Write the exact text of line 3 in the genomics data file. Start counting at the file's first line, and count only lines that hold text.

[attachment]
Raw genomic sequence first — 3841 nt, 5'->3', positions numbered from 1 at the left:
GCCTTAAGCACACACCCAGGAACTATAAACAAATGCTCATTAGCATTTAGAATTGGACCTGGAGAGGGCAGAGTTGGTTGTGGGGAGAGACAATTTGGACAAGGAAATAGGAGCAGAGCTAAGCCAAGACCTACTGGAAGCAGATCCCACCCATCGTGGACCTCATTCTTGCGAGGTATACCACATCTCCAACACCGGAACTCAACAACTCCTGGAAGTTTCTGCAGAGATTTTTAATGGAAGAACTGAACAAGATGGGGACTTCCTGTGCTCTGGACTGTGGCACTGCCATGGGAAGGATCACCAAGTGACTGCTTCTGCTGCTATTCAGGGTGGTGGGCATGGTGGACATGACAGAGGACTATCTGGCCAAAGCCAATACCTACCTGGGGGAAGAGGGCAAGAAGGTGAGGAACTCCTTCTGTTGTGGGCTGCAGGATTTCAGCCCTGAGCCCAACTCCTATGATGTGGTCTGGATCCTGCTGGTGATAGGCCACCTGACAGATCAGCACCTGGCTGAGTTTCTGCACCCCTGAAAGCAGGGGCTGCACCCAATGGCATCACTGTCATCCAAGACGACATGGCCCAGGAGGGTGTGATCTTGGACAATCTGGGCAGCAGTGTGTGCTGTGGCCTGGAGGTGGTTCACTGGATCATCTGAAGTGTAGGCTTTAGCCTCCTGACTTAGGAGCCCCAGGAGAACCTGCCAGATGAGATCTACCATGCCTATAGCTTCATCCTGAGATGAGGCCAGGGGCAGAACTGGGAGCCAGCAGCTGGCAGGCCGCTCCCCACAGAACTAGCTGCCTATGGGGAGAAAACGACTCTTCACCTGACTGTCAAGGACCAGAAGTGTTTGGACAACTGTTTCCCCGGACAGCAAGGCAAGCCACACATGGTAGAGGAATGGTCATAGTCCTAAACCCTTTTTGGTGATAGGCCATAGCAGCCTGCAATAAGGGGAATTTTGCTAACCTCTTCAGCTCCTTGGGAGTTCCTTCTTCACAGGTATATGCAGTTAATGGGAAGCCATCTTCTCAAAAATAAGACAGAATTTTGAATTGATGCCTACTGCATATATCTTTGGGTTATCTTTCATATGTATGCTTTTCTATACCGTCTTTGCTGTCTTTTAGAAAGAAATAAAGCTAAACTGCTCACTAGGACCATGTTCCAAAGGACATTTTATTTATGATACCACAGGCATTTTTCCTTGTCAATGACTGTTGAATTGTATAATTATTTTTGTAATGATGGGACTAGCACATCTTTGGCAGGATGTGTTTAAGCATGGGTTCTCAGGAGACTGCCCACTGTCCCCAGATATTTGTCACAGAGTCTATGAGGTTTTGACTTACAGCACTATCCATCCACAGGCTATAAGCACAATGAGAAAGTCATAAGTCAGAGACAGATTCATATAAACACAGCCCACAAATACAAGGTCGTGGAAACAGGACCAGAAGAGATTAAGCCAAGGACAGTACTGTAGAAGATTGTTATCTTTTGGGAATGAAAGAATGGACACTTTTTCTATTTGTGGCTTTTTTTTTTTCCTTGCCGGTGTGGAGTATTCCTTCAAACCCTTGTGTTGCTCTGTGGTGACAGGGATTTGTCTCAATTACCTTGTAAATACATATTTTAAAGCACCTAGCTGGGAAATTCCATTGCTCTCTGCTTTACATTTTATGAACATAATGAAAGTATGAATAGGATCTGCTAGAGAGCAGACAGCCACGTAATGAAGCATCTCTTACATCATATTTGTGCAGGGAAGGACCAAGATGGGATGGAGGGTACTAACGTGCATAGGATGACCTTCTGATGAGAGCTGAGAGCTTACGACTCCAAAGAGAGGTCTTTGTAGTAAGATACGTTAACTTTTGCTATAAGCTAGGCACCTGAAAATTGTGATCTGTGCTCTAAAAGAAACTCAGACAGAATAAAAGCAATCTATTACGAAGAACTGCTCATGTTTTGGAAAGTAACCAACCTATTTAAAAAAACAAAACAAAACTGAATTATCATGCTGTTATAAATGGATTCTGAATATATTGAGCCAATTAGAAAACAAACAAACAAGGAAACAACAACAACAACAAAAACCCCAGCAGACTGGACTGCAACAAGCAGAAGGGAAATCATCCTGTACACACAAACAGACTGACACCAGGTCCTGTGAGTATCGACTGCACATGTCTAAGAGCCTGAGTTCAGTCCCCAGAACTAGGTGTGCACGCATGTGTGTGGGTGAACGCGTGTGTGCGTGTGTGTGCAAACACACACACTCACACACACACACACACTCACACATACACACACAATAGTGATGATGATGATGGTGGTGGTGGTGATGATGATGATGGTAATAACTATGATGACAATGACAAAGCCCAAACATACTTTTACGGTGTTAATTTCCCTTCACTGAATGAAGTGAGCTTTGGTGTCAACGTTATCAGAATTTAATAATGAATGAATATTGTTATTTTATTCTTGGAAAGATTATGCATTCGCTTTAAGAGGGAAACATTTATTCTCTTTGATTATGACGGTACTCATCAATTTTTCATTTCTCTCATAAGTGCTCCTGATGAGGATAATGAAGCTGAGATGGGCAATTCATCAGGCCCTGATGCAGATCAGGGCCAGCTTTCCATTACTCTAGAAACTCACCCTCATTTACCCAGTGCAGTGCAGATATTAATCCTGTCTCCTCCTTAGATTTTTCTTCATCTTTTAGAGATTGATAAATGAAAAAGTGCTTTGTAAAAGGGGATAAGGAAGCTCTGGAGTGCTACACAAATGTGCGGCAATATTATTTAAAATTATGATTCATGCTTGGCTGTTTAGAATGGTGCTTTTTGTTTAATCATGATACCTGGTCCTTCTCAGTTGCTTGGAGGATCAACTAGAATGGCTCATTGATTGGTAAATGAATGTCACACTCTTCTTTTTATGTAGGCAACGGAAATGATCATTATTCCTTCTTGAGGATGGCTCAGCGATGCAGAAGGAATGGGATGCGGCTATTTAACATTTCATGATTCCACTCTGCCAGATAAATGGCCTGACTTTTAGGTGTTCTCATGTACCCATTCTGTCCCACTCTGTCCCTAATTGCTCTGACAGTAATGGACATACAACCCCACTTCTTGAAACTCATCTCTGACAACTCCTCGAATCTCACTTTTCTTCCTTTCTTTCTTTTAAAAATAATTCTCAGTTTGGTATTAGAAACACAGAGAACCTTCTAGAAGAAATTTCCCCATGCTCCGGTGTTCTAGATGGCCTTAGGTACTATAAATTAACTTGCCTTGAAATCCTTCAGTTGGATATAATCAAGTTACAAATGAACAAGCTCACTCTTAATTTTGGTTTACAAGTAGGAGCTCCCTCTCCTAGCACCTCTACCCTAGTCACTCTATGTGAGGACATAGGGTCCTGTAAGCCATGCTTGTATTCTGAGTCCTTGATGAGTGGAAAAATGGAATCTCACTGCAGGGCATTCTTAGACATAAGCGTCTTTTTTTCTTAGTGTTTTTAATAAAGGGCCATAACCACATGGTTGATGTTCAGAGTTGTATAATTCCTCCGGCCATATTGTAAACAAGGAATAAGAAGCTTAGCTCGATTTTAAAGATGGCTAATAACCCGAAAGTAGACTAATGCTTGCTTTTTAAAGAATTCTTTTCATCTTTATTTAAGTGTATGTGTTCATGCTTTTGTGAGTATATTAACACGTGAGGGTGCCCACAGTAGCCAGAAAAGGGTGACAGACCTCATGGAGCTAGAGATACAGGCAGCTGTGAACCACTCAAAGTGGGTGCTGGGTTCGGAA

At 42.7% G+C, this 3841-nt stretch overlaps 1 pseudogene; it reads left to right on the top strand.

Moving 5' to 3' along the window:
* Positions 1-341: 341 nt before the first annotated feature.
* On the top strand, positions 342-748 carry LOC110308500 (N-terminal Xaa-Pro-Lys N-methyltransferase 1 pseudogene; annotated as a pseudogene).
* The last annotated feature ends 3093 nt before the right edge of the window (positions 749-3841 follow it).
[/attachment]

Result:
At 42.7% G+C, this 3841-nt stretch overlaps 1 pseudogene; it reads left to right on the top strand.